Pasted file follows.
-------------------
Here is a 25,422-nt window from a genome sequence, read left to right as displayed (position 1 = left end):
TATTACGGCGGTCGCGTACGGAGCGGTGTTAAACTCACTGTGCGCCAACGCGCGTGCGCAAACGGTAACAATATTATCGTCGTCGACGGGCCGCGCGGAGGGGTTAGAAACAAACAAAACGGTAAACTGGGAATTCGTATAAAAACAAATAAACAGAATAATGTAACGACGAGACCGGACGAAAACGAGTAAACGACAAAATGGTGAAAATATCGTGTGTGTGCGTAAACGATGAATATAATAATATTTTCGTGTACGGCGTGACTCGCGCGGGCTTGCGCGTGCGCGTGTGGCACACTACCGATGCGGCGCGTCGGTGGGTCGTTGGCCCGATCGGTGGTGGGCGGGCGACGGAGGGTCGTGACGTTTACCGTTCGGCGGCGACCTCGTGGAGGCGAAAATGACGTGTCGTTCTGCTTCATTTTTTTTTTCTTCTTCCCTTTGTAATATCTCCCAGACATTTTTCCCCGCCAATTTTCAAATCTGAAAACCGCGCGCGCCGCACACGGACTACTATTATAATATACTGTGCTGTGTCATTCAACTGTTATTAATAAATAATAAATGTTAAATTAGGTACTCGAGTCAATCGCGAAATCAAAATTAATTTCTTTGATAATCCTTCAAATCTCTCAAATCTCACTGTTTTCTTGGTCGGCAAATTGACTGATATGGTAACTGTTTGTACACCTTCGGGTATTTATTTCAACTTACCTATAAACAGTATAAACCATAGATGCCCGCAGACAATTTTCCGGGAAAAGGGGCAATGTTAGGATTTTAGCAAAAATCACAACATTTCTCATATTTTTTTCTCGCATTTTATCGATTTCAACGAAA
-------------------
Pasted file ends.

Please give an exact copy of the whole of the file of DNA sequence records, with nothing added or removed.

Here is a 25,422-nt window from a genome sequence, read left to right as displayed (position 1 = left end):
TATTACGGCGGTCGCGTACGGAGCGGTGTTAAACTCACTGTGCGCCAACGCGCGTGCGCAAACGGTAACAATATTATCGTCGTCGACGGGCCGCGCGGAGGGGTTAGAAACAAACAAAACGGTAAACTGGGAATTCGTATAAAAACAAATAAACAGAATAATGTAACGACGAGACCGGACGAAAACGAGTAAACGACAAAATGGTGAAAATATCGTGTGTGTGCGTAAACGATGAATATAATAATATTTTCGTGTACGGCGTGACTCGCGCGGGCTTGCGCGTGCGCGTGTGGCACACTACCGATGCGGCGCGTCGGTGGGTCGTTGGCCCGATCGGTGGTGGGCGGGCGACGGAGGGTCGTGACGTTTACCGTTCGGCGGCGACCTCGTGGAGGCGAAAATGACGTGTCGTTCTGCTTCATTTTTTTTTTCTTCTTCCCTTTGTAATATCTCCCAGACATTTTTCCCCGCCAATTTTCAAATCTGAAAACCGCGCGCGCCGCACACGGACTACTATTATAATATACTGTGCTGTGTCATTCAACTGTTATTAATAAATAATAAATGTTAAATTAGGTACTCGAGTCAATCGCGAAATCAAAATTAATTTCTTTGATAATCCTTCAAATCTCTCAAATCTCACTGTTTTCTTGGTCGGCAAATTGACTGATATGGTAACTGTTTGTACACCTTCGGGTATTTATTTCAACTTACCTATAAACAGTATAAACCATAGATGCCCGCAGACAATTTTCCGGGAAAAGGGGCAATGTTAGGATTTTAGCAAAAATCACAACATTTCTCATATTTTTTTCTCGCATTTTATCGATTTCAACGAAA